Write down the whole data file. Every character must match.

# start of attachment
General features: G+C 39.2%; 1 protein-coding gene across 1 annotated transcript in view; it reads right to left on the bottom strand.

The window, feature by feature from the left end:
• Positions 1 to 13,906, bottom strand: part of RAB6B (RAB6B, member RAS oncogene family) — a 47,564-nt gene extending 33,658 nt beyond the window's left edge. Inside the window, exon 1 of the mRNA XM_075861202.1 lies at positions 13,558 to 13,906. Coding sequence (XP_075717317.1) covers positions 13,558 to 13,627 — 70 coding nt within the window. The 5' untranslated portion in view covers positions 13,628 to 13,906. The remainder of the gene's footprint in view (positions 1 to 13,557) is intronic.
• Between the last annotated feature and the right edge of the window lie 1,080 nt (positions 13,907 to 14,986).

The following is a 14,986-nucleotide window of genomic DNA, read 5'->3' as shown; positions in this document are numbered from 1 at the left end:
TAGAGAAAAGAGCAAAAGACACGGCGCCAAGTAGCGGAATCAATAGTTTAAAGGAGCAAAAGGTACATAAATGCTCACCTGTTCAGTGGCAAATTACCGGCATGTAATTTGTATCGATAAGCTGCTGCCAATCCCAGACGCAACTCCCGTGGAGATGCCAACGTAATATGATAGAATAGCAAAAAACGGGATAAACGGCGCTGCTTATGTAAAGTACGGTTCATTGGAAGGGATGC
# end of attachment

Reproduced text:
General features: G+C 39.2%; 1 protein-coding gene across 1 annotated transcript in view; it reads right to left on the bottom strand.

The window, feature by feature from the left end:
• Positions 1 to 13,906, bottom strand: part of RAB6B (RAB6B, member RAS oncogene family) — a 47,564-nt gene extending 33,658 nt beyond the window's left edge. Inside the window, exon 1 of the mRNA XM_075861202.1 lies at positions 13,558 to 13,906. Coding sequence (XP_075717317.1) covers positions 13,558 to 13,627 — 70 coding nt within the window. The 5' untranslated portion in view covers positions 13,628 to 13,906. The remainder of the gene's footprint in view (positions 1 to 13,557) is intronic.
• Between the last annotated feature and the right edge of the window lie 1,080 nt (positions 13,907 to 14,986).

The following is a 14,986-nucleotide window of genomic DNA, read 5'->3' as shown; positions in this document are numbered from 1 at the left end:
TAGAGAAAAGAGCAAAAGACACGGCGCCAAGTAGCGGAATCAATAGTTTAAAGGAGCAAAAGGTACATAAATGCTCACCTGTTCAGTGGCAAATTACCGGCATGTAATTTGTATCGATAAGCTGCTGCCAATCCCAGACGCAACTCCCGTGGAGATGCCAACGTAATATGATAGAATAGCAAAAAACGGGATAAACGGCGCTGCTTATGTAAAGTACGGTTCATTGGAAGGGATGC